Bosnia, Lebanon elected among five new UN council members
Muslim dominated Middle East and Balkan states, Lebanon and Bosnia, were among five countries elected to the U.N. Security Council.
Muslim dominated Middle East and Balkan states, Lebanon and Bosnia, were among five countries elected to the U.N. Security Council on Thursday.
In an uncontested election, the U.N. General Assembly voted for Bosnia, Brazil, Gabon, Lebanon and Nigeria to serve on the council in 2010 and 2011. All five had been selected in advance by their regional groups.
From Jan. 1 they will replace Burkina Faso, Costa Rica, Croatia, Libya and Vietnam as non-veto-holding members of the 15-nation body, the powerhouse of the United Nations with the authority to impose sanctions and send peacekeeping forces.
Lebanon has some 12,500 U.N. peacekeeping troops in its south after Israeli war, while Bosnia, torn by war in the 1990s, has a European Union force.
"The experience of being on the council will help strengthen their national government systems to enable them to take decisions on international issues," British Ambassador John Sawers, whose country holds a permanent council seat, said of Lebanon and Bosnia.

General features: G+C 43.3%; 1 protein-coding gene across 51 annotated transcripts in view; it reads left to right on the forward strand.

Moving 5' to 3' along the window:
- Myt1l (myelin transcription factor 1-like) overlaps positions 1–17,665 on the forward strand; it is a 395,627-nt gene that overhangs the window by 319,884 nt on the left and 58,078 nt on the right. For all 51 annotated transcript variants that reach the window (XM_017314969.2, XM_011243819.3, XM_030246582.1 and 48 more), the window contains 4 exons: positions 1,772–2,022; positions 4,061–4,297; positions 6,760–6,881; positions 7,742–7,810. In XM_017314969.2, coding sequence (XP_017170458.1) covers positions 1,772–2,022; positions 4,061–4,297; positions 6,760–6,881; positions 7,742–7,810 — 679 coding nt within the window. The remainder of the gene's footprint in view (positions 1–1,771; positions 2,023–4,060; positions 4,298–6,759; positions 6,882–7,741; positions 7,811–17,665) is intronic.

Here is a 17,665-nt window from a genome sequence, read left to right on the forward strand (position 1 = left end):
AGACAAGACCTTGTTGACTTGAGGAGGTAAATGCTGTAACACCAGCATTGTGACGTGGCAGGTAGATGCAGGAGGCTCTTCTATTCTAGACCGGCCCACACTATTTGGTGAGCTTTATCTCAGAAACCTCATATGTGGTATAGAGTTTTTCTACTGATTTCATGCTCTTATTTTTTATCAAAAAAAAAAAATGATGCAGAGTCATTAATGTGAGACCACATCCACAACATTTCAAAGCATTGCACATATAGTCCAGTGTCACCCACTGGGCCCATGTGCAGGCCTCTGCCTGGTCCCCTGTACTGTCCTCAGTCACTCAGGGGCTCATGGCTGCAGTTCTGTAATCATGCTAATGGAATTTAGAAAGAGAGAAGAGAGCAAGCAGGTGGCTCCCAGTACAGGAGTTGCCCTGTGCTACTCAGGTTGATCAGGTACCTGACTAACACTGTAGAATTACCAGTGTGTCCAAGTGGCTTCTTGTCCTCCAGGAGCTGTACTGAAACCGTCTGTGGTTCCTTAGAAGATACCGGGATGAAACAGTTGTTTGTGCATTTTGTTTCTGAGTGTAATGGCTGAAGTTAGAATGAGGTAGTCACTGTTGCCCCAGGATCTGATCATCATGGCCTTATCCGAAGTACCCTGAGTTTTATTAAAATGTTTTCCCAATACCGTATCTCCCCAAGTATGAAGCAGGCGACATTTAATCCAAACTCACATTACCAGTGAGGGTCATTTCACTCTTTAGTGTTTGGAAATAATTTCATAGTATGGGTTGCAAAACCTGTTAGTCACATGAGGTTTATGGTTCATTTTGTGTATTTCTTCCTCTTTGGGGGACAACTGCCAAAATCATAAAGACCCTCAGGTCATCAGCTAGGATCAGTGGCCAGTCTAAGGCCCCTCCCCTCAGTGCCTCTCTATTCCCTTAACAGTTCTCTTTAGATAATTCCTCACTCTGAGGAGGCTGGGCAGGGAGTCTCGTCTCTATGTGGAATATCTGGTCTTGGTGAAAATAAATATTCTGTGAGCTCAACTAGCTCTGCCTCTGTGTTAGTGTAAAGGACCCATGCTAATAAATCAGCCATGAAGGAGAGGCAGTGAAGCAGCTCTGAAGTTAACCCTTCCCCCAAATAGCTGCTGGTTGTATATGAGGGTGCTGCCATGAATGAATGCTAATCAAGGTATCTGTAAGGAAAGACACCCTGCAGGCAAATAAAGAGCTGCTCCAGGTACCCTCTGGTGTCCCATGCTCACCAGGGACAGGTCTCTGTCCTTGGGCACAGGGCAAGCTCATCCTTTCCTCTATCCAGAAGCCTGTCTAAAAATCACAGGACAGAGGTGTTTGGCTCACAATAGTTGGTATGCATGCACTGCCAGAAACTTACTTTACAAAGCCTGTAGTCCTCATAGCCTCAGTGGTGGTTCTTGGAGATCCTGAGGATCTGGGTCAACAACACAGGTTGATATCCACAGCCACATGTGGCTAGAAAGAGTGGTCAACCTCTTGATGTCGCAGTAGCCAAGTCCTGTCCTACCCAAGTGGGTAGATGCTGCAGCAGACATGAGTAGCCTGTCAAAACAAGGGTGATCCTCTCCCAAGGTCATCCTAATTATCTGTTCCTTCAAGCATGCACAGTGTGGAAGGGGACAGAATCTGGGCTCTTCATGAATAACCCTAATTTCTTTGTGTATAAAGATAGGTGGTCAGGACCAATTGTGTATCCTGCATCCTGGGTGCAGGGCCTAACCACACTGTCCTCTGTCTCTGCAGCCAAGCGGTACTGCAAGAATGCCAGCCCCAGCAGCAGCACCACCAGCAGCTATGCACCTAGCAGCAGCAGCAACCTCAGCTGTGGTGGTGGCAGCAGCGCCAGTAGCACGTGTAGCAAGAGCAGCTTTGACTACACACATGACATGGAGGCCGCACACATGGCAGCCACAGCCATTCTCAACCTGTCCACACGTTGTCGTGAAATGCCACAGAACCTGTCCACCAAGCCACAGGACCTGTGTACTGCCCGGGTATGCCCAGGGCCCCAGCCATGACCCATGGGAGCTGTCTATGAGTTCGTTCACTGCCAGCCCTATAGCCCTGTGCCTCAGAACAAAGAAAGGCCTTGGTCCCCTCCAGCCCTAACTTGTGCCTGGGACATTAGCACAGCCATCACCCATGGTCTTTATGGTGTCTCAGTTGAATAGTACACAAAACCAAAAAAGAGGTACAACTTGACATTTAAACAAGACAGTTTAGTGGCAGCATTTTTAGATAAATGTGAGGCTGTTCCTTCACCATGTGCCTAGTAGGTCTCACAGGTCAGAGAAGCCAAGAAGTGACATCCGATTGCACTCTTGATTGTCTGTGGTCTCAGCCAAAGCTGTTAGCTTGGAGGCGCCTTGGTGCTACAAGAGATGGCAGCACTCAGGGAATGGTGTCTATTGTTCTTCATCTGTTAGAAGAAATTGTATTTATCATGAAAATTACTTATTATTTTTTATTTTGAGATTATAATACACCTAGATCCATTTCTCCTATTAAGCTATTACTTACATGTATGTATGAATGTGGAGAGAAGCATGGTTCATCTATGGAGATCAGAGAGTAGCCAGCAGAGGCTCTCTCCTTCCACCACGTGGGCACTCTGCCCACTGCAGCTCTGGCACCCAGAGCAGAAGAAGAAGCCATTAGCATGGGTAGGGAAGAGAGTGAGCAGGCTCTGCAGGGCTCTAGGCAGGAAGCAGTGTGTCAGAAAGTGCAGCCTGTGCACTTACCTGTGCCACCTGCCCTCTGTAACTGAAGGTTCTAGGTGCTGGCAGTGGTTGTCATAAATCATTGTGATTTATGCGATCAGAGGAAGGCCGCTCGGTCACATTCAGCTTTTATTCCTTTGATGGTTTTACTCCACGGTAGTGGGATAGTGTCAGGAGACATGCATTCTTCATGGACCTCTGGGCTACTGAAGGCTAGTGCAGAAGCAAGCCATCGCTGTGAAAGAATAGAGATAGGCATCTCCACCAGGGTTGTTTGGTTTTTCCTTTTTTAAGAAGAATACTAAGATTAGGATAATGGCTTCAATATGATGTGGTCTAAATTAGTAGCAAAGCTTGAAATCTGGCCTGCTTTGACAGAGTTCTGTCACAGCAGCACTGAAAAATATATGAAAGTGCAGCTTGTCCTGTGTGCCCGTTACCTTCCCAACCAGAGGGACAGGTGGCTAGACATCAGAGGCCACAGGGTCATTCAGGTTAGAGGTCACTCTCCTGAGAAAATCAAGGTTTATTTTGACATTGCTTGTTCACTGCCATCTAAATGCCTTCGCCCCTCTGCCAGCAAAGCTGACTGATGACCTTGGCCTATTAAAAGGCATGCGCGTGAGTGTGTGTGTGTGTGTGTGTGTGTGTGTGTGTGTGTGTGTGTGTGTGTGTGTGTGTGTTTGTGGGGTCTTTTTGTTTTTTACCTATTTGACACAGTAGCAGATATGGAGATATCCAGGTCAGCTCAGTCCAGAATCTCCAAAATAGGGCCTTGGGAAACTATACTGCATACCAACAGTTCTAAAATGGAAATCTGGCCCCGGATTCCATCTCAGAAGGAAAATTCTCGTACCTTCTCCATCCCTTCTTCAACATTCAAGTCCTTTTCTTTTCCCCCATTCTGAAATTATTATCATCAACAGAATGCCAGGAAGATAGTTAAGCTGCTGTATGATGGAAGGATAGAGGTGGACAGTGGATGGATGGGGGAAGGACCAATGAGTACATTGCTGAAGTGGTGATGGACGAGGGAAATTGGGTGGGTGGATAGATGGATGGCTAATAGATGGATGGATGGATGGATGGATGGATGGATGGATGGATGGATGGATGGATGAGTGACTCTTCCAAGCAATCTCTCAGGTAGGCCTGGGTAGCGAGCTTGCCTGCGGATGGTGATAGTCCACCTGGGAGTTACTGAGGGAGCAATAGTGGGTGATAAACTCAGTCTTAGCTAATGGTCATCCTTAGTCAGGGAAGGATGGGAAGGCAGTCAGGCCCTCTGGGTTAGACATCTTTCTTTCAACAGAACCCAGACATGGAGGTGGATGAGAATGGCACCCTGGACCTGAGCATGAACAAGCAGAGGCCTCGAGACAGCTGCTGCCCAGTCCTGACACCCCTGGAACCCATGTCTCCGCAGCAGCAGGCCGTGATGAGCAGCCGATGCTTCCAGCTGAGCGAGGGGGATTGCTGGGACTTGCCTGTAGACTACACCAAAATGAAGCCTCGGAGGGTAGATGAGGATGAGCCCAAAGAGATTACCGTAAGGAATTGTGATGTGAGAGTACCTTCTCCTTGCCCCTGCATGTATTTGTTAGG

There are five veto-holding permanent members of the Security Council -- the United States, Britain, France, Russia and China -- and 10 temporary elected members without vetoes.
But the elected members have some power because a council resolution needs nine votes in favor as well as no vetoes.
Bosnian Foreign Minister Sven Alkalaj told reporters his country's election to the council was a tribute to the long way it had come since its 1992-95 ethnic war. The Balkan state remains politically divided between a Serb republic and a Muslim-Croat federation.
He said Sarajevo would favor a council policy of preventive diplomacy, "never to allow the crisis and loss of human lives to happen ever again as we experienced in Bosnia."
The only way the five countries elected on Thursday could have been blocked would have been if they had failed to obtain a two-thirds majority of the votes. All five were elected with overwhelming majorities.
Reuters Last Mod: 16 Ekim 2009, 08:27